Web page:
Muscat: Oman’s benchmark Muscat Securities Exchange (MSX) continued to maintain a stronger profile than its regional counterparts, according to an industry expert.
“Thanks to the exchange’s exposure to both oil and natural gas markets as well as the strong profits published by local companies, MSX index has performed with gains,” Wael Makarem, Senior Market Strategist – Mena at Exness, said in an exclusive interview with Times of Oman.
“Apart from the Abu Dhabi stock market, the Muscat Securities Exchange was the only stock market in the Gulf Cooperation Council (GCC) region to remain near this year’s peak,” he further added.
The benchmark MSX index ended the week on September 15, at 4,478.67, while the MSX Sharia Index on the other hand ended the week’s trading session at 485.43. The total turnover of the MSX index at the end of the week on September 15 was OMR9.64 billion while the total market capitalisation reached OMR23.21 billion.
When asked about the short-term and long-term risks that financial markets in Oman and other neighbouring GCC countries face, Wael Makarem said,” Among the main risks threatening the Omani stock markets as well as others in the region is the volatility in energy prices.”
“Crude oil prices could drop as demand could decrease further while the global economy continues to slow down and investors brace themselves to recession as interest rates continue to rise. The same applies to natural gas prices which are strongly affected by the geopolitical tensions in Europe,” he further added.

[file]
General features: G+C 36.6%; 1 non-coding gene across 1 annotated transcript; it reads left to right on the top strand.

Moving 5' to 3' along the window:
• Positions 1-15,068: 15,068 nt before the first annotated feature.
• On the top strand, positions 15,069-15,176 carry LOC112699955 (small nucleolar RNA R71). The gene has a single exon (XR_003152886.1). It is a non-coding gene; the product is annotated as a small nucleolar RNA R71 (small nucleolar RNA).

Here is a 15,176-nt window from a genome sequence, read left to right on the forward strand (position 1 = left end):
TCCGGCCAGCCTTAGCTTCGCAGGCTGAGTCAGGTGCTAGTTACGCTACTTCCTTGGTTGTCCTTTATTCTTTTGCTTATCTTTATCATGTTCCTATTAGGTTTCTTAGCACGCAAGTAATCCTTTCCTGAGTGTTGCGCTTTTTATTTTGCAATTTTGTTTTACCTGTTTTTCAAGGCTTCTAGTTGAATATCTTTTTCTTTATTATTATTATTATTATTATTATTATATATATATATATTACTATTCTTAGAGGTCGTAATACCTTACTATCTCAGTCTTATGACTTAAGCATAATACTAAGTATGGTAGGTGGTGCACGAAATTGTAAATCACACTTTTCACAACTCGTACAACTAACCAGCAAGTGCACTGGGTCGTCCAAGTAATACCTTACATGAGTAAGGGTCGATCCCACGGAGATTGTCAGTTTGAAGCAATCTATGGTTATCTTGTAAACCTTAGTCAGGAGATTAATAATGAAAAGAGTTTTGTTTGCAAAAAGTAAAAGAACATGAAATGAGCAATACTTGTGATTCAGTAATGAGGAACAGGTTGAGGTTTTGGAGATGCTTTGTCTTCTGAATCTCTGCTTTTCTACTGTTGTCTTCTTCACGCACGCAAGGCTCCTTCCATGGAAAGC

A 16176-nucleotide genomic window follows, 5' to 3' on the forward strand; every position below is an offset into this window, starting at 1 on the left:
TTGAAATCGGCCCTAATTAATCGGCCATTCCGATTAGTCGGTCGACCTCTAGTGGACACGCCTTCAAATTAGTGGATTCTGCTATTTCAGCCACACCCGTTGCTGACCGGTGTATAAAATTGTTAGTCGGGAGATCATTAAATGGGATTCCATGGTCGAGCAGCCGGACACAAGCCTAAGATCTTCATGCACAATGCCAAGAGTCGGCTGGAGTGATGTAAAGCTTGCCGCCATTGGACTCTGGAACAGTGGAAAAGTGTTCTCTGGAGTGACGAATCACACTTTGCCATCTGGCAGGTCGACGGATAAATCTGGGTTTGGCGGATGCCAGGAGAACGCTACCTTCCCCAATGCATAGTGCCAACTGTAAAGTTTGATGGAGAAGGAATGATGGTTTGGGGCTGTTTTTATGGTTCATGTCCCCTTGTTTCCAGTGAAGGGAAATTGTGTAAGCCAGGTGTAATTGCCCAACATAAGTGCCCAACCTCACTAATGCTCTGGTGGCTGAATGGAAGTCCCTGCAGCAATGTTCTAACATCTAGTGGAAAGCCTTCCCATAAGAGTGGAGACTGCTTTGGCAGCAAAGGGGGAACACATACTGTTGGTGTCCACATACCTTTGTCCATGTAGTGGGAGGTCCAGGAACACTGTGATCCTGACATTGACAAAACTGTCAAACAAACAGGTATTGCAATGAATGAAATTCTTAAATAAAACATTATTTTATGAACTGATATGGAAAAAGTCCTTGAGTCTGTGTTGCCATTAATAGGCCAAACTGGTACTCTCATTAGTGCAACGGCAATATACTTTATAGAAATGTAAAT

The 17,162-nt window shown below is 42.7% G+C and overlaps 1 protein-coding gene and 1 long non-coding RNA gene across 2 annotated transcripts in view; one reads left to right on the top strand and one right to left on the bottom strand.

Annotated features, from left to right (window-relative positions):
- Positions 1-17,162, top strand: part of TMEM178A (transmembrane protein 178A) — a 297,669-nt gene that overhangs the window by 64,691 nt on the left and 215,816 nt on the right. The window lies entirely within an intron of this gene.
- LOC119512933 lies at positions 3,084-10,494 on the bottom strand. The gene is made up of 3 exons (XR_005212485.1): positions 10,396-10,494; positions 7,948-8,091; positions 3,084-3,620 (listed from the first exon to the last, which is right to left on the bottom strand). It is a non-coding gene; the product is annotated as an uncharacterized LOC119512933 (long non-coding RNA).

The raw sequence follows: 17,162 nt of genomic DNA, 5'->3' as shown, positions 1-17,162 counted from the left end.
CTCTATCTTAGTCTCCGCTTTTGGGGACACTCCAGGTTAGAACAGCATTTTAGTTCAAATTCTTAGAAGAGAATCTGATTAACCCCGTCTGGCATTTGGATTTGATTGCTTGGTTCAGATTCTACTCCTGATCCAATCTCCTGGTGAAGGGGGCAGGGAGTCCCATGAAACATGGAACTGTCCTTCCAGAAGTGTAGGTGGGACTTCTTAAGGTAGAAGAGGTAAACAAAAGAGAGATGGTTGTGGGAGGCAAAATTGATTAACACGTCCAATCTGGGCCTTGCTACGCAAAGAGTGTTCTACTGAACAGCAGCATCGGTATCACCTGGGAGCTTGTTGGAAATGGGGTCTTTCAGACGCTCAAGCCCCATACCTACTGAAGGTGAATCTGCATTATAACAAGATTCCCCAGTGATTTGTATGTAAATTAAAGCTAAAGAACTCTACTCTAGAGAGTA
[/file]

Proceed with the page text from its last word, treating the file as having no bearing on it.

Elaborating on the expectations in the coming months about MSX and its counterparts Wael Makarem said that the MSX was supported this year by the strong results published by its listed companies and in particular banks. The market also found support from the rising oil and gas prices during the first half of the year before being pushed higher by good second-quarter earnings.
“Over the short term, the market could remain under pressure due to declining crude prices overall. However, over a longer time span, it could be boosted again if earnings in the third quarter are as good as the previous ones,” he further added.
Elaborating on the reasons behind the overall decline in international stock markets he said that several major events took place which hit investors' risk appetite.
“However, the more persistent reason is the monetary policy tightening and the central banks altering their interest rates, to curb the soaring inflation. Chances of having a recession are rising by the day, as interest rates move higher,” he added.
“Thus investors are favouring to flee risky assets, and this could continue unless we have a clear vision that inflation is easing and central banks are willing to hold,” he concluded.